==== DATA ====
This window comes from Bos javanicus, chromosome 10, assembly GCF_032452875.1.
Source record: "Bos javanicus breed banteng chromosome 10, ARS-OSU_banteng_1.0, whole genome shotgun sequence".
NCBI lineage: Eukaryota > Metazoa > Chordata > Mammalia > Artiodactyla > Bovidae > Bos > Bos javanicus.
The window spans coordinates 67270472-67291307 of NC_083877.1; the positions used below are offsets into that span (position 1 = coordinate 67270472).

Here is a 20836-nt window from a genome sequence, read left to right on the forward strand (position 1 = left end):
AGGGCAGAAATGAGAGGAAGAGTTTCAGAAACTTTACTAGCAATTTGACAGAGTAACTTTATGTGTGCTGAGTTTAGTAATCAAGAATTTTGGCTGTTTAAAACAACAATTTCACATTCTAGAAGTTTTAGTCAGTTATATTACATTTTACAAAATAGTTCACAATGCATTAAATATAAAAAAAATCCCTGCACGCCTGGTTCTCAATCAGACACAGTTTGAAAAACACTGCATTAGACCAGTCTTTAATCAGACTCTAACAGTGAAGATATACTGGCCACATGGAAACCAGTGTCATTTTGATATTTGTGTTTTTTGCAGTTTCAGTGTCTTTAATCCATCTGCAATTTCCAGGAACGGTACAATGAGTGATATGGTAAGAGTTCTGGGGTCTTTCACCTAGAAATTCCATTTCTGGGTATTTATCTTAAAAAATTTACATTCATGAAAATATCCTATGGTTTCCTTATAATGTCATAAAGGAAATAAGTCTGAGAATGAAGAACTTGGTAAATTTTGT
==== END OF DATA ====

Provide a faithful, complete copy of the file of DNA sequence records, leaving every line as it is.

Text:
This window comes from Bos javanicus, chromosome 10, assembly GCF_032452875.1.
Source record: "Bos javanicus breed banteng chromosome 10, ARS-OSU_banteng_1.0, whole genome shotgun sequence".
NCBI lineage: Eukaryota > Metazoa > Chordata > Mammalia > Artiodactyla > Bovidae > Bos > Bos javanicus.
The window spans coordinates 67270472-67291307 of NC_083877.1; the positions used below are offsets into that span (position 1 = coordinate 67270472).

Here is a 20836-nt window from a genome sequence, read left to right on the forward strand (position 1 = left end):
AGGGCAGAAATGAGAGGAAGAGTTTCAGAAACTTTACTAGCAATTTGACAGAGTAACTTTATGTGTGCTGAGTTTAGTAATCAAGAATTTTGGCTGTTTAAAACAACAATTTCACATTCTAGAAGTTTTAGTCAGTTATATTACATTTTACAAAATAGTTCACAATGCATTAAATATAAAAAAAATCCCTGCACGCCTGGTTCTCAATCAGACACAGTTTGAAAAACACTGCATTAGACCAGTCTTTAATCAGACTCTAACAGTGAAGATATACTGGCCACATGGAAACCAGTGTCATTTTGATATTTGTGTTTTTTGCAGTTTCAGTGTCTTTAATCCATCTGCAATTTCCAGGAACGGTACAATGAGTGATATGGTAAGAGTTCTGGGGTCTTTCACCTAGAAATTCCATTTCTGGGTATTTATCTTAAAAAATTTACATTCATGAAAATATCCTATGGTTTCCTTATAATGTCATAAAGGAAATAAGTCTGAGAATGAAGAACTTGGTAAATTTTGT